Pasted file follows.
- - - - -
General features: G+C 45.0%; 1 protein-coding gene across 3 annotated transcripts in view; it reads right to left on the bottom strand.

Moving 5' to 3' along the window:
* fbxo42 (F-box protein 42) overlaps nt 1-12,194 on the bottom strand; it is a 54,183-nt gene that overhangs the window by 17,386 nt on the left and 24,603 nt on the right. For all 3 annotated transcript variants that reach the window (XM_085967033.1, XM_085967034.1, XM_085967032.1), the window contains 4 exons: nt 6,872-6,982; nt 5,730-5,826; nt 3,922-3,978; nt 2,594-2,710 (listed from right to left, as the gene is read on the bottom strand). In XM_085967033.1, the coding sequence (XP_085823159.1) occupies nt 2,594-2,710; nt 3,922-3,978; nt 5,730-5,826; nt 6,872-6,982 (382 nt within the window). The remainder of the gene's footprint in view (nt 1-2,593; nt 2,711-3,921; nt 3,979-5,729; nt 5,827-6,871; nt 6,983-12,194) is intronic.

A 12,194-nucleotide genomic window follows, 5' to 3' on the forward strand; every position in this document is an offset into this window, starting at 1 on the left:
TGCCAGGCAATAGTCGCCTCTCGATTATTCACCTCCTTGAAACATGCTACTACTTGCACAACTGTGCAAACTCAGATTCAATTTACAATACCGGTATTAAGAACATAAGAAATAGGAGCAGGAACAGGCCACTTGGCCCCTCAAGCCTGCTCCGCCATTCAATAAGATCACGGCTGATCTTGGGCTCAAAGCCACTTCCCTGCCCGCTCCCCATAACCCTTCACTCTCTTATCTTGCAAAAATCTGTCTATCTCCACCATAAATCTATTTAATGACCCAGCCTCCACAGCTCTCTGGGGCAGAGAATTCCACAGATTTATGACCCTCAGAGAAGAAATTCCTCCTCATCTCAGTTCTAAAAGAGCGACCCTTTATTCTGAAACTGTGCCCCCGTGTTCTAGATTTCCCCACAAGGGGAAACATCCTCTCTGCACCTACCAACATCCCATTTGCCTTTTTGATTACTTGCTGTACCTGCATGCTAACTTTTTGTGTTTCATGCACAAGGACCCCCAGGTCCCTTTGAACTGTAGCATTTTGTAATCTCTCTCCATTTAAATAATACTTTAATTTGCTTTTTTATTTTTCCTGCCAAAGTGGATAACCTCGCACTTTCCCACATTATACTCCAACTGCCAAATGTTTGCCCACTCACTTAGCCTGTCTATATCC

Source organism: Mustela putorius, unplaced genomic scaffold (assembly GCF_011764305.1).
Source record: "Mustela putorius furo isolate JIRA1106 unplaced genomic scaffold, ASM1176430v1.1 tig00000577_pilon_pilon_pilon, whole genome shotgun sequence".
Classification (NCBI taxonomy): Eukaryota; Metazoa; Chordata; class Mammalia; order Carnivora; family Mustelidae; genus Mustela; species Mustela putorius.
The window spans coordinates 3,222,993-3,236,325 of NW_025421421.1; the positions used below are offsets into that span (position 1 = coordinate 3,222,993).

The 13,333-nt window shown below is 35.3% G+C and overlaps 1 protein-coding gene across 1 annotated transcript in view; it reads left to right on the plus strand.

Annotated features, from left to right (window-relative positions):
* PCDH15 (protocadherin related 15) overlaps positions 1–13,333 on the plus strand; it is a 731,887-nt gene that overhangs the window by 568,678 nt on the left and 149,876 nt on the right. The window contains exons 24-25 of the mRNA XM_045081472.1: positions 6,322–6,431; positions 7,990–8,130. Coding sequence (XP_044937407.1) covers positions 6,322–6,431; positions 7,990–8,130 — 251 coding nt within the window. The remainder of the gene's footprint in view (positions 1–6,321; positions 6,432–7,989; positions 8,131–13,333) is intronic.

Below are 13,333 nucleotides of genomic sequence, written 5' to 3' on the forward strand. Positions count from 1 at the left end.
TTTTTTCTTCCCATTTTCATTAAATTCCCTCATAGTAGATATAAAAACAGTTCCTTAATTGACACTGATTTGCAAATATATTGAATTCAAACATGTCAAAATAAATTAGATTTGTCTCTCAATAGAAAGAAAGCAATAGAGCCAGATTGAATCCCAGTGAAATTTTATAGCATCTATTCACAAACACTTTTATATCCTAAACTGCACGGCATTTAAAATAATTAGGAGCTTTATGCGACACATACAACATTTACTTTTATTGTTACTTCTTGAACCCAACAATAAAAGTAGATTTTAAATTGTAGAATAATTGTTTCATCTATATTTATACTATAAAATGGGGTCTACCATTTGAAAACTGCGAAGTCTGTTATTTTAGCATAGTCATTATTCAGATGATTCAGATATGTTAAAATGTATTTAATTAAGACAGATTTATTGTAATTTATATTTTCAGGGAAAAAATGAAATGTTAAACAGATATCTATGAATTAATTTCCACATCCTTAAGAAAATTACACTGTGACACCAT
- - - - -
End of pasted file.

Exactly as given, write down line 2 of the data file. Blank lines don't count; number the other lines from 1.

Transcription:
Moving 5' to 3' along the window: